4 Great Cover Versions of Prince and the Revolution’s “Kiss” from an Eclectic Set of Artists

In between his career-defining albums Purple Rain and Sign o’ the Times, Prince had a relative drought on the singles chart. For most artists, having four Top-40 hits over a two-year period—with three placing in the Top 10—would be a career highlight. For Prince, it was a substantial comedown after his nonstop barrage of heavy-rotation singles between early 1983 and early 1985.

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For a few months in 1986, Prince and the Revolution dominated the airwaves once again with “Kiss.” As the lead single from their Parade album (which was the soundtrack album for Prince’s film Under the Cherry Moon), “Kiss” spent two weeks at the top of the Billboard Hot 100, and it went Gold exactly three months after its release. Its popularity hasn’t faded over the ensuing decades, as it is Prince’s second-most popular song on both Spotify and YouTube. “Kiss” has also been covered by more than 100 different artists.

One cover of “Kiss” wound up being an important single for the two artists that collaborated to make it—namely, Tom Jones and the Art of Noise. Artists as disparate as Joan as Police Woman, Richard Thompson, and Kelly Clarkson have also made compelling covers of Prince’s hit. You might think that the original is so good that we don’t need to hear any other versions. However, each of these four covers makes for a worthwhile listen.

Tom Jones and the Art of Noise

Not long after Prince released “Kiss,” the versatile Welsh crooner Tom Jones made the song a regular part of his setlists. In 1987, he performed his version of “Kiss” on The Last Resort with Jonathan Ross on the UK television network Channel 4. Upon viewing his televised performance, members of the British synth-pop group the Art of Noise contacted Jones about recording a cover of the song with them. They created a version of “Kiss” that not only brought two generations of artists together but also featured a percussion sample from Steely Dan’s “Do It Again.”

The collaboration was included on the 1988 album The Best of the Art of Noise, and it became the Art of Noise’s highest-charting single, peaking at No. 31 on the Hot 100. It also put Jones back on the Hot 100 for the first time since he went to No. 15 with the country-tinged “Say You’ll Stay Until Tomorrow” in 1977. Jones has not returned to the pop chart since landing there with the spare-but-danceable version of “Kiss.” However, he had a pair of dance hits in 1994 with “If I Only Knew” and a cover of Yaz’s “Situation.”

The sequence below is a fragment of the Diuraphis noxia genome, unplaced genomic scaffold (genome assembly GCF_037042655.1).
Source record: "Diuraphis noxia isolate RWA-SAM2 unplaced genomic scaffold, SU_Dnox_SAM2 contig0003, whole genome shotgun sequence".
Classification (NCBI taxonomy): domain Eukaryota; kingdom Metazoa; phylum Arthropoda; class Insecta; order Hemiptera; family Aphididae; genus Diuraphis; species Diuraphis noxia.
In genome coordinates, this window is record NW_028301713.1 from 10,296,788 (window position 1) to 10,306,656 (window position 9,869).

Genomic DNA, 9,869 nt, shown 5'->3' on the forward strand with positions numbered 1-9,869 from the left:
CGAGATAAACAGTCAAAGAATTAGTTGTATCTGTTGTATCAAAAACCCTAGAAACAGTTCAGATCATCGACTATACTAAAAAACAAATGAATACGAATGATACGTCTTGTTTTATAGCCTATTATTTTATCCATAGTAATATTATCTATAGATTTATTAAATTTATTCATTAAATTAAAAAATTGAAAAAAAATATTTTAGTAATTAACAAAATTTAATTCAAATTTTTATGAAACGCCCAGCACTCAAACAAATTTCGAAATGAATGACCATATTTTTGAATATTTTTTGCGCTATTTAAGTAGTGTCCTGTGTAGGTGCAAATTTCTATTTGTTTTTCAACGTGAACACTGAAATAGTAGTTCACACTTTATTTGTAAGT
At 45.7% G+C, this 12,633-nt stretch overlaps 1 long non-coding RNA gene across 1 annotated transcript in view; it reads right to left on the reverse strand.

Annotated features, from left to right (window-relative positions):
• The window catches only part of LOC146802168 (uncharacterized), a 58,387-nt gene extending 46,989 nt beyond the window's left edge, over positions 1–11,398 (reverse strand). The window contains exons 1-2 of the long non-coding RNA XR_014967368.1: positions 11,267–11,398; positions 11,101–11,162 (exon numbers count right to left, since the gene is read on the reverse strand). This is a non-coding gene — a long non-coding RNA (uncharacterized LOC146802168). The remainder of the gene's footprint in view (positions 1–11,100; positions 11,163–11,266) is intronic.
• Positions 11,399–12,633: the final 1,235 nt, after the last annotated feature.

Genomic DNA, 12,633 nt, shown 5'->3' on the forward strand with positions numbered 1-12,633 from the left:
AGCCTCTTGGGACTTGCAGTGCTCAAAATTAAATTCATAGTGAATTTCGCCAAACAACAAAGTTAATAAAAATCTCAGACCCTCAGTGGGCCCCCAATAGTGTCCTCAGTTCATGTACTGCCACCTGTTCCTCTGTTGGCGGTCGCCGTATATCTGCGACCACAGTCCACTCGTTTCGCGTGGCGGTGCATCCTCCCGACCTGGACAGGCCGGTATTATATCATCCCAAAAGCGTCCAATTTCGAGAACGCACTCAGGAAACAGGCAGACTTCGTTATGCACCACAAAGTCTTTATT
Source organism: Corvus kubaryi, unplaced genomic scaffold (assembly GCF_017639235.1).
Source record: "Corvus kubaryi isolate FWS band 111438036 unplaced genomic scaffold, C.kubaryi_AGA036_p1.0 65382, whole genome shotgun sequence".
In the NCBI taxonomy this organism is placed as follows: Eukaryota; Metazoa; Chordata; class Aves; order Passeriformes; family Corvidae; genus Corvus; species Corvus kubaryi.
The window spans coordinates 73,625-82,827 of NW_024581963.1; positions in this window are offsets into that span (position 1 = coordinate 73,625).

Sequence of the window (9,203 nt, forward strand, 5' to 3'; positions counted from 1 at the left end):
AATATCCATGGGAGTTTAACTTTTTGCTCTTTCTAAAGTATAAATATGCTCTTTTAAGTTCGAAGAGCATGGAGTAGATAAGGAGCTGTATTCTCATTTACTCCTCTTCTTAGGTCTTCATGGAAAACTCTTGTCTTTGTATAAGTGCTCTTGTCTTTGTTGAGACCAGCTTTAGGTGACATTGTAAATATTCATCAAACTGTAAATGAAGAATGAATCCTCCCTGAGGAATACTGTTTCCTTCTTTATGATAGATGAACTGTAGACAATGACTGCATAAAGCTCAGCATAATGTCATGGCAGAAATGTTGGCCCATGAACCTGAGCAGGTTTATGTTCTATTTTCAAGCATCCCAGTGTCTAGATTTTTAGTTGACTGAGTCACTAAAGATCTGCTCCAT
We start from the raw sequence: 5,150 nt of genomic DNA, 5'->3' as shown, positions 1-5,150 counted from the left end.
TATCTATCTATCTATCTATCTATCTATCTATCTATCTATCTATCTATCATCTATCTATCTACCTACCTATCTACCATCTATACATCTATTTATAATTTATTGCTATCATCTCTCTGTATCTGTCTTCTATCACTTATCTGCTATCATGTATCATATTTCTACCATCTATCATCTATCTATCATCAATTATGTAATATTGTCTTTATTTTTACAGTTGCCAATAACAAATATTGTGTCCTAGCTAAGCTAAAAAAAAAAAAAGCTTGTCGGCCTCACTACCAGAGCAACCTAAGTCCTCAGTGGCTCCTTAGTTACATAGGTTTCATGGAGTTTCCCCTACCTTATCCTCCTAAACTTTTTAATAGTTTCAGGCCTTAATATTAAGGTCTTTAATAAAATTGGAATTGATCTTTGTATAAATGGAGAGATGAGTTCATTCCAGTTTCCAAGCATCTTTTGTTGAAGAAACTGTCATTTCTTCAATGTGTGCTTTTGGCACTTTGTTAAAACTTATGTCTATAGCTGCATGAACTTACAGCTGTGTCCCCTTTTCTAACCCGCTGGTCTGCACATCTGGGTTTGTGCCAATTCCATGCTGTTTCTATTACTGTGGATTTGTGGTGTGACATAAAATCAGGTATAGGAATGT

Joan as Police Woman

The one-time Dambuilders violinist Joan Wasser has released nine albums as a solo singer/songwriter under the Joan as Police Woman banner. Two of those records have been covers albums, and no cover of hers has been streamed more often on Spotify than her version of “Kiss.” Wasser turned Prince’s funky arrangement on its head, creating a gentle, intimate song with some quiet guitar, piano, drums, and vocals. It’s the leadoff track from her Cover Two album, released in 2020.

Even the cover of Wasser’s covers albums are covers of other album covers. The cover for Cover Two is based on the cover art for Loverboy’s 1981 album Get Lucky.

Richard Thompson

Thompson’s cover of “Kiss” is an upbeat version performed by himself on acoustic guitar and vocals, with Michael Jerome (formerly of the Toadies and soon to be a member of Better than Ezra) on drums. Even more notable than the cover itself is the album on which Thompson released the song. He recorded 1000 Years of Popular Music in response to a request from Playboy magazine to come up with a list of the best songs from the second millennium. The list was supposed to be published as part of a pre-Y2K feature. Playboy never ran the piece, but Thompson performed his greatest-hits-of-the-millenium setlist for a crowd at Joe’s Pub in New York in 2002. The resulting performance was released as an album in 2003.

“Kiss” shares space on the album alongside other late-20th century hits, like Britney Spears’ “Oops!…I Did It Again” (recorded in 1999 but released in 2000), Squeeze’s “Tempted,” and ABBA’s “Money, Money, Money.” Thompson took the assignment literally, as the album begins with an interpretation of a medieval composition and proceeds with covers of traditional folk songs, classical pieces, and tunes from a variety of 20th-century genres.

Kelly Clarkson

Clarkson’s version of “Kiss,” like Prince’s original, is funky and soulful, but it cooks at a much slower pace. Aside from Clarkson’s full-throttle vocal performance, this rendition distinguishes itself with Memphis-style horns. This cover came out just over 18 months after Prince’s death in 2016.

Clarkson released her version as part of the Spotify Singles series, in which artists record a cover song along with a rerecorded version of one of their own songs. Her choice for a rerecorded track was “Love So Soft,” which was the lead single from her 2017 album Meaning of Life. The Spotify version of “Love So Soft” was released two months after her original recording of the song became available as a digital download.

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Photo by Roy Rochlin/Getty Images

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